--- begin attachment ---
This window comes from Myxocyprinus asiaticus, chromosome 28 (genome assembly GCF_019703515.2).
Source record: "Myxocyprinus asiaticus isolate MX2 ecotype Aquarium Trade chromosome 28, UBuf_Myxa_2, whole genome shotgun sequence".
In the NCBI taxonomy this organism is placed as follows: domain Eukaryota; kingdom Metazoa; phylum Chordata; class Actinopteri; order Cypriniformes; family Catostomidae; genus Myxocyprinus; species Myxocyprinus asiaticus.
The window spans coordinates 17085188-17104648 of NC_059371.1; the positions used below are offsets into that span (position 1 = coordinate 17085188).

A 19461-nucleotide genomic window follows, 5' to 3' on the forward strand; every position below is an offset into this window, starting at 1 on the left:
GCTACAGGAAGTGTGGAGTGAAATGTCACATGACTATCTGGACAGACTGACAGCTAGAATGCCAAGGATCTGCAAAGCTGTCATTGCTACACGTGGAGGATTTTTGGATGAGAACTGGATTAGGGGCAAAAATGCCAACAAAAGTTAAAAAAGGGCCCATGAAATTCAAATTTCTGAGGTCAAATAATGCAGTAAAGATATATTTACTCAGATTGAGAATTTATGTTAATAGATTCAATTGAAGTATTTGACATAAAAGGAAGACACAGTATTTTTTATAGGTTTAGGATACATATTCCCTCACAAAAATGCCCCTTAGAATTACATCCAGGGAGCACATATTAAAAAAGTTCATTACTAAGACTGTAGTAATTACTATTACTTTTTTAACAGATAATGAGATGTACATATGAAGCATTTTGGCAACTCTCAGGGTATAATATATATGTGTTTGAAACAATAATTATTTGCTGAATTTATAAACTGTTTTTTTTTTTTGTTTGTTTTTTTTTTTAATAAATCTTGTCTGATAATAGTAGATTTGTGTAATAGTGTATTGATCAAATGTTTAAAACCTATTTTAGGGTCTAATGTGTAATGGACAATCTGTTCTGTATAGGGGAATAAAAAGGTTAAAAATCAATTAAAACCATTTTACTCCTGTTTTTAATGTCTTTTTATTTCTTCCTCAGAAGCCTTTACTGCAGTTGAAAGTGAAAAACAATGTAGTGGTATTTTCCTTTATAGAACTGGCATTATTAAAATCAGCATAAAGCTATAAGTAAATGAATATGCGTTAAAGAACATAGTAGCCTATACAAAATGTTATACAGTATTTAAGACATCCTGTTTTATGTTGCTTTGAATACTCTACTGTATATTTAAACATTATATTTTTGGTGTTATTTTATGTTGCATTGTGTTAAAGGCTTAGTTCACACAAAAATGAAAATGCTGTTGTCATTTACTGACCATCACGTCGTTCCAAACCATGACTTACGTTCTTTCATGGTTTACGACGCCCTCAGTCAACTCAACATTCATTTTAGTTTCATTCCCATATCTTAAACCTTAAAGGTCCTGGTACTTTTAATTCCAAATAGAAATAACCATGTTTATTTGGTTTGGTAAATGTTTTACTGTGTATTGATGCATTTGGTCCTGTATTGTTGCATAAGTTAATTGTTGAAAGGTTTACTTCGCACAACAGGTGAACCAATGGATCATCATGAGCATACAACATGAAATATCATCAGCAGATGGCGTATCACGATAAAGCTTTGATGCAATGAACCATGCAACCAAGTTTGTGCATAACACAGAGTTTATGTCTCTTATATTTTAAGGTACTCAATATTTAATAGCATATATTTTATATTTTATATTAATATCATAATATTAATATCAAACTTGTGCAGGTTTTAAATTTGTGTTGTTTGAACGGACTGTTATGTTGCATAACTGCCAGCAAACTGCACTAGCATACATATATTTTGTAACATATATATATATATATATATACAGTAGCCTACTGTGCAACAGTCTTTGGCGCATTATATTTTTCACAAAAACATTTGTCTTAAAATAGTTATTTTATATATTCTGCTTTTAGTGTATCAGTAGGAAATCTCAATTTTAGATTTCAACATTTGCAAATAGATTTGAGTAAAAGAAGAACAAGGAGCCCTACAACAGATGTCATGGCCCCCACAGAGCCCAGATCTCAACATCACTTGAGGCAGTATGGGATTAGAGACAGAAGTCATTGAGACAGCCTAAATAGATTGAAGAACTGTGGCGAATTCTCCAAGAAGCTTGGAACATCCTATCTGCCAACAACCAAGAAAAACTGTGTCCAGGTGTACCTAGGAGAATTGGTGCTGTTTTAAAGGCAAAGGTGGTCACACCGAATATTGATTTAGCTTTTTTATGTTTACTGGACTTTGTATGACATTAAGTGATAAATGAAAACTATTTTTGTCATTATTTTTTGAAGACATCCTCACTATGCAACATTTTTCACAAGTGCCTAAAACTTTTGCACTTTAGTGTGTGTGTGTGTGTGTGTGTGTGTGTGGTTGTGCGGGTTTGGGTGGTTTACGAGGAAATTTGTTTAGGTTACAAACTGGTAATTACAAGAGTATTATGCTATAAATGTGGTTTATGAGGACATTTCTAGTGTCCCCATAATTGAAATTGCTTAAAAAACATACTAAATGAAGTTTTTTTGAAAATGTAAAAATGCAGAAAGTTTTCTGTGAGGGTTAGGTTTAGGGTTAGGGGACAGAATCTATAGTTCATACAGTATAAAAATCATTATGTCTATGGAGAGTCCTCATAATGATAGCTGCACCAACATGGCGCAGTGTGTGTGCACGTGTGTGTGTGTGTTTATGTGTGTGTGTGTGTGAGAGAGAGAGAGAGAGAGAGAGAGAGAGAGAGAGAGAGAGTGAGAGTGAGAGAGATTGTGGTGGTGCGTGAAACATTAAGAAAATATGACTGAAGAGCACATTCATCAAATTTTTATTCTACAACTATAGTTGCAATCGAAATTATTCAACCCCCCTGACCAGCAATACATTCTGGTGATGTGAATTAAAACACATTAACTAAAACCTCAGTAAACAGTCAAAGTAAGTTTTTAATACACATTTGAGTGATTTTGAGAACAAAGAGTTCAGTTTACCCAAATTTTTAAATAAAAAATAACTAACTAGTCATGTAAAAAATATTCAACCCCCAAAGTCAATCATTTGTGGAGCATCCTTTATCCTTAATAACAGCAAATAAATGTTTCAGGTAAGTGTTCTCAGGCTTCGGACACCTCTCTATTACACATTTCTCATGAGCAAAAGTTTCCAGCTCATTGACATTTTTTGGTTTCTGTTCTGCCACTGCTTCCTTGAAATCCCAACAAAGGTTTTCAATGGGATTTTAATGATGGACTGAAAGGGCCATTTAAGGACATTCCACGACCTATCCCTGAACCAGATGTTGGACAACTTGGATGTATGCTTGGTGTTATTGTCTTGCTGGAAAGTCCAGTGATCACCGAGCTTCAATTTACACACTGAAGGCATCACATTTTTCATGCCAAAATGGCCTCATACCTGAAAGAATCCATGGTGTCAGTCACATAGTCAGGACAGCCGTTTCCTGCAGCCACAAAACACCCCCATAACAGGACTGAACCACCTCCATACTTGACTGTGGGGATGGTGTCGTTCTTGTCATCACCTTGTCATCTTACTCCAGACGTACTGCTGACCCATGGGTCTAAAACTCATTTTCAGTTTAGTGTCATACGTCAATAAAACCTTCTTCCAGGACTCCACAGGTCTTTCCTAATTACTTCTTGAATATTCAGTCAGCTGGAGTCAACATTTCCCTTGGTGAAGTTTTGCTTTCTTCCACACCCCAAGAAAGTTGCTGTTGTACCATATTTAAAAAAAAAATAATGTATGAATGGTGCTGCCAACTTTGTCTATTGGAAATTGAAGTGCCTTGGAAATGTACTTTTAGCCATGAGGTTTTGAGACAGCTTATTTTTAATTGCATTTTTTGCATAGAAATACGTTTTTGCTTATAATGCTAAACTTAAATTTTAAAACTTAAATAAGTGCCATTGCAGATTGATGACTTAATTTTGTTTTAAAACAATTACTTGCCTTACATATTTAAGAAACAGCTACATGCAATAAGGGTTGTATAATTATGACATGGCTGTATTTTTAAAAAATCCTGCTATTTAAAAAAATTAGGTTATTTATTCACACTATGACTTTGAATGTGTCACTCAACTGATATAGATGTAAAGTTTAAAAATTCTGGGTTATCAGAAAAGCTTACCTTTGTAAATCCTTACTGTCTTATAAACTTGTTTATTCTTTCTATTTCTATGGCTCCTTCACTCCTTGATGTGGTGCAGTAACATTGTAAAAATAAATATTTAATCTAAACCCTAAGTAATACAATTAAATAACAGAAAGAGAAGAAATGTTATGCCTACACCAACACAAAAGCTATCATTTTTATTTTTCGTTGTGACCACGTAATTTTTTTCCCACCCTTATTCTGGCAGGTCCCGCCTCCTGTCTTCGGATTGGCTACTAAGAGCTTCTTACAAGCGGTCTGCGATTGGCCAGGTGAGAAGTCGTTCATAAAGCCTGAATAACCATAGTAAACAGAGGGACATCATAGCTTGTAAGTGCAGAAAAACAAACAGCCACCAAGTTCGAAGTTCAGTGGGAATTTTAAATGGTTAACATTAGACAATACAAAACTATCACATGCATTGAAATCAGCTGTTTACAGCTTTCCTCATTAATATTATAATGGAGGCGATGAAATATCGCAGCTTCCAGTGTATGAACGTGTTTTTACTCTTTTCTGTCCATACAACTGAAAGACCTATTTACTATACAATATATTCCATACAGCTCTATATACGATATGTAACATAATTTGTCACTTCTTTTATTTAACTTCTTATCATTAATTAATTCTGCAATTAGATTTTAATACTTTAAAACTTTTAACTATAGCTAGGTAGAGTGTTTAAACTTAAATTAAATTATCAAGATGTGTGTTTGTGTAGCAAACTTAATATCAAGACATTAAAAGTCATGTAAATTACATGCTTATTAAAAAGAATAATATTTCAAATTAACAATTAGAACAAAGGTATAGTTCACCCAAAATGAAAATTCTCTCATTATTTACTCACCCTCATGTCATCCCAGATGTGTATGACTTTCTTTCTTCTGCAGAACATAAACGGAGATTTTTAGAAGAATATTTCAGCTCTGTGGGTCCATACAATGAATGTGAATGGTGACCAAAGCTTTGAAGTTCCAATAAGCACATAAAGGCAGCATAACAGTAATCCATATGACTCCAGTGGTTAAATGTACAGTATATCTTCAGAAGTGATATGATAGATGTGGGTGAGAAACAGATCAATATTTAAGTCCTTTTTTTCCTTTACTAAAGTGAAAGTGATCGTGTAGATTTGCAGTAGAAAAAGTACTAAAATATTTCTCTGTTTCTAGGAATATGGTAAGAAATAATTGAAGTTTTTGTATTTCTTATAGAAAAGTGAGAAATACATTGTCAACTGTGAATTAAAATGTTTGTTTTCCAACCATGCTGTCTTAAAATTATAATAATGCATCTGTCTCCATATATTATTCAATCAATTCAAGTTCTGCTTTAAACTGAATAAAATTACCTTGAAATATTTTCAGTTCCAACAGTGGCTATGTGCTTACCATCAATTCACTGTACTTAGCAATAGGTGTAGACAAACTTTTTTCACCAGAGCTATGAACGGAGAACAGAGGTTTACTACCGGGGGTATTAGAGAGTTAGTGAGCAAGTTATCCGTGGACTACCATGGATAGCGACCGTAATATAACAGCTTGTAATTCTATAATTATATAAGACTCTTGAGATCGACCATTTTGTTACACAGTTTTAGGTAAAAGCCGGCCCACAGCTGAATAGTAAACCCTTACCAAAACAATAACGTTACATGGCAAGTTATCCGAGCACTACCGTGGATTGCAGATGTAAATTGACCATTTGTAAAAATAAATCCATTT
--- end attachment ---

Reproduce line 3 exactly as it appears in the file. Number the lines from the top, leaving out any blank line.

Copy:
In the NCBI taxonomy this organism is placed as follows: domain Eukaryota; kingdom Metazoa; phylum Chordata; class Actinopteri; order Cypriniformes; family Catostomidae; genus Myxocyprinus; species Myxocyprinus asiaticus.